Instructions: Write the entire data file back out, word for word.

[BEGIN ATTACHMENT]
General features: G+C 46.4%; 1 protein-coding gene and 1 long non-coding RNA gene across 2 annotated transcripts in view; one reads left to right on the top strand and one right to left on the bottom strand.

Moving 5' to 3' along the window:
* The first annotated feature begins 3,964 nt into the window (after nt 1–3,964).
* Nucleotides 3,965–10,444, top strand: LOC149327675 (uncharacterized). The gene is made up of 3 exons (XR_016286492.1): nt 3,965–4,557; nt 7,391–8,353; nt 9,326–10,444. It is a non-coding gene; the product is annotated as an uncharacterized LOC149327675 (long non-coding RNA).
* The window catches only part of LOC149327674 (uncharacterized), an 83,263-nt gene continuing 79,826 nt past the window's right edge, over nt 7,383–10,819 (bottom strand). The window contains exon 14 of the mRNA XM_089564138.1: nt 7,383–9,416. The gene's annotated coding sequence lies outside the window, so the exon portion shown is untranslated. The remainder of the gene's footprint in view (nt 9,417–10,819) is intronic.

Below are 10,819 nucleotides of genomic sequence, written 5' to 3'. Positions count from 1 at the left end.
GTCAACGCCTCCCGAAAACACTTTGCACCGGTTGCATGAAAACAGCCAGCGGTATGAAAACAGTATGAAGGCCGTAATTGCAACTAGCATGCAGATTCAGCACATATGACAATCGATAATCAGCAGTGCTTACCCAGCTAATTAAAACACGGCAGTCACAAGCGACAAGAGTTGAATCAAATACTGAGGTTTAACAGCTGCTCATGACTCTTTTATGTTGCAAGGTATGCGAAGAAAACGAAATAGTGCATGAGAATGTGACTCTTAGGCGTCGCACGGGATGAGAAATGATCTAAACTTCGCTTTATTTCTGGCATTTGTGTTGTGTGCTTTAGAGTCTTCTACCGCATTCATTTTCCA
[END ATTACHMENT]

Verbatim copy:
General features: G+C 46.4%; 1 protein-coding gene and 1 long non-coding RNA gene across 2 annotated transcripts in view; one reads left to right on the top strand and one right to left on the bottom strand.

Moving 5' to 3' along the window:
* The first annotated feature begins 3,964 nt into the window (after nt 1–3,964).
* Nucleotides 3,965–10,444, top strand: LOC149327675 (uncharacterized). The gene is made up of 3 exons (XR_016286492.1): nt 3,965–4,557; nt 7,391–8,353; nt 9,326–10,444. It is a non-coding gene; the product is annotated as an uncharacterized LOC149327675 (long non-coding RNA).
* The window catches only part of LOC149327674 (uncharacterized), an 83,263-nt gene continuing 79,826 nt past the window's right edge, over nt 7,383–10,819 (bottom strand). The window contains exon 14 of the mRNA XM_089564138.1: nt 7,383–9,416. The gene's annotated coding sequence lies outside the window, so the exon portion shown is untranslated. The remainder of the gene's footprint in view (nt 9,417–10,819) is intronic.

Below are 10,819 nucleotides of genomic sequence, written 5' to 3'. Positions count from 1 at the left end.
GTCAACGCCTCCCGAAAACACTTTGCACCGGTTGCATGAAAACAGCCAGCGGTATGAAAACAGTATGAAGGCCGTAATTGCAACTAGCATGCAGATTCAGCACATATGACAATCGATAATCAGCAGTGCTTACCCAGCTAATTAAAACACGGCAGTCACAAGCGACAAGAGTTGAATCAAATACTGAGGTTTAACAGCTGCTCATGACTCTTTTATGTTGCAAGGTATGCGAAGAAAACGAAATAGTGCATGAGAATGTGACTCTTAGGCGTCGCACGGGATGAGAAATGATCTAAACTTCGCTTTATTTCTGGCATTTGTGTTGTGTGCTTTAGAGTCTTCTACCGCATTCATTTTCCA